Wednesday, December 26, 2018

Classic for a Reason


After years of reading excerpts from Aldo Leopold's A Sand County Almanac, and even after visiting his family's famous shack and the nearby educational center operated by The Aldo Leopold Foundation, I finally sat down to read it cover to cover. How happy I am that I finally did!

In a series of short essays tracing the seasons from January to December, followed by a handful of place-oriented pieces, Leopold blends his views of the often uneasy relationship between modern humankind and ancient-but-evolving Nature with his sharp and careful observations of phenomena in the field. It's a satisfying pairing that makes his vision of an ecosystem-wide "land ethic" accessible and understandable to the humans who are also part of that land community, whether they come to the book as naturalists, or not.   

It's no wonder that this work -- ahead of its time when published in 1949, after Leopold's death -- has endured among environmentalists and others who care enough to explore the possibility of a positive, supportive, unexploitive relationship between humans and the places they live. Leopold has a knack for pushing the reader toward certain conclusions, without being overbearing about it. His words are saturated with love and enthusiasm, without sentimentality or idealization of the realities of the food web. After all, Leopold was a hunter as well as a conservationist.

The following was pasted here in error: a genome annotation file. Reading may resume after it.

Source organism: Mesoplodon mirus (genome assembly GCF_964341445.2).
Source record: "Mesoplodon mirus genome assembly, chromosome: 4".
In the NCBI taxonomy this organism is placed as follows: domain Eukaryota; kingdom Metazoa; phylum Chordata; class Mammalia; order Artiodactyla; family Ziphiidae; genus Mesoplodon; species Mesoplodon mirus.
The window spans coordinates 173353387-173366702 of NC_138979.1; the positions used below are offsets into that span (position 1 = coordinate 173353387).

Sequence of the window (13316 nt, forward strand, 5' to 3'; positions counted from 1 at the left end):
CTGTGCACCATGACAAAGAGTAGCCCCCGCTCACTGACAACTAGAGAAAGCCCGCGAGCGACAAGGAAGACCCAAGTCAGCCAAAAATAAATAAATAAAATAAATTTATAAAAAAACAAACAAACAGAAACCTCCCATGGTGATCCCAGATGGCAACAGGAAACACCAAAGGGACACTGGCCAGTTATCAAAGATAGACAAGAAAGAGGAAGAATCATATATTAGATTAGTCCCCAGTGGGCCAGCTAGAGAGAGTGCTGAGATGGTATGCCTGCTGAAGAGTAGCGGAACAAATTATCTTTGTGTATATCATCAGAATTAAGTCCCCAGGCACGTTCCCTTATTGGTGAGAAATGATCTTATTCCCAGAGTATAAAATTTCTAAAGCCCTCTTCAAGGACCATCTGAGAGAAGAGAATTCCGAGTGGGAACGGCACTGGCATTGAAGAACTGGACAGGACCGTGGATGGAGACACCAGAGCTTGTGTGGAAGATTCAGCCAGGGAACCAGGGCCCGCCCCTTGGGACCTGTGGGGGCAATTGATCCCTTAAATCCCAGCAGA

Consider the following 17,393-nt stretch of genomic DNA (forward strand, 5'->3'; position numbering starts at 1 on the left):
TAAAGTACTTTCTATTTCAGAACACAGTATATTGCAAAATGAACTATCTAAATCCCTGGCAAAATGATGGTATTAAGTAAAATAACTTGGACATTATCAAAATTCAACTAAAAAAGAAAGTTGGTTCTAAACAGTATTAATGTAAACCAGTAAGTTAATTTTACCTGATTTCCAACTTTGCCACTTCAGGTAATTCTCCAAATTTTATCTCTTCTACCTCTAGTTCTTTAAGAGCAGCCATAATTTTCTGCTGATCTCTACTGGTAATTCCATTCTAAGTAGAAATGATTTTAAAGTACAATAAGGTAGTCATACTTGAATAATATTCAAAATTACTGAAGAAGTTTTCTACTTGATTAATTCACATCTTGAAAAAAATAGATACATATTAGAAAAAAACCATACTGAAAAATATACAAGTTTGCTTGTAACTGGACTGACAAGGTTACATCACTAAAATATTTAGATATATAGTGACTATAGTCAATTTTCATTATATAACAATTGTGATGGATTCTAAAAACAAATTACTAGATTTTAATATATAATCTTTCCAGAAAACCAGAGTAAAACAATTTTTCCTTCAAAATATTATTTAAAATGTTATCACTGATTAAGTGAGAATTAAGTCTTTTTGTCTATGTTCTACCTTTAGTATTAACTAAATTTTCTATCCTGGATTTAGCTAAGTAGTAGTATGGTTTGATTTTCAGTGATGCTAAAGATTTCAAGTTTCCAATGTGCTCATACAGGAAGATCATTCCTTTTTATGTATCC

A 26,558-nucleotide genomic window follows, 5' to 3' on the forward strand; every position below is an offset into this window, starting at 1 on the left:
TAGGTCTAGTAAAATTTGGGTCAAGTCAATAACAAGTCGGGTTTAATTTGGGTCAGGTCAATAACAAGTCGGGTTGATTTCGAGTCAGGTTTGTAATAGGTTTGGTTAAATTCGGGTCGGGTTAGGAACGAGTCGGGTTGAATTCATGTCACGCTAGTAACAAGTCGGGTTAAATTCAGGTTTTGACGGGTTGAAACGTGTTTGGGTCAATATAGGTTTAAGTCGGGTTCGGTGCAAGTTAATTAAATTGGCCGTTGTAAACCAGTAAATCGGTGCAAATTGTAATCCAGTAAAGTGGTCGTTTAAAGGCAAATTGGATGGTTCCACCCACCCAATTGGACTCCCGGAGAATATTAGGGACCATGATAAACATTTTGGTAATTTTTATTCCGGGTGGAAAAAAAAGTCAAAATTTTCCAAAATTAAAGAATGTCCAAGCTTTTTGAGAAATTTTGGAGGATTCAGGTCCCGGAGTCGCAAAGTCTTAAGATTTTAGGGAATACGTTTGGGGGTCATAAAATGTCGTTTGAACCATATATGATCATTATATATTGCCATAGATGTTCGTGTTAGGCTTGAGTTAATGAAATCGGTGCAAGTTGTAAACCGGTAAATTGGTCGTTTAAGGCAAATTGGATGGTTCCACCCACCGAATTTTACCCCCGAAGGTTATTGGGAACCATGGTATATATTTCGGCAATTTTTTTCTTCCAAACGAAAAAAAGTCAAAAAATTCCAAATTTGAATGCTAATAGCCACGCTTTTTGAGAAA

May this classic continue to inspire generations of readers to participate more consciously, more actively, and more gently in the broad natural systems that surround them.

Excerpt (regarding the passenger pigeon, extinct since September 1, 1914, when the last known pigeon died):

There will always be pigeons in books and in museums, but these are effigies and images, dead to all hardships and to all delights. Book-pigeons cannot dive out of a cloud to make the deer run for cover, or clap their wings in thunderous applause of mast-laden woods. Book-pigeons cannot breakfast on new-mown wheat in Minnesota, and dine on blueberries in Canada. They know no urge of seasons; they feel no kiss of sun, no lash of wind and weather. They live forever by not living at all.

Our grandfathers were less well-housed, well-fed, well-clothed than we are. The strivings by which they bettered their lot are also those which deprived us of pigeons. Perhaps we now grieve because we are not sure, in our hearts, that we have gained by the exchange. The gadgets of industry bring us more comforts than the pigeons did, but do they add as much to the glory of the spring?

Note: I read this book for the Reading Naturally Challenge 2018. and the Mount TBR Reading Challenge 2018.

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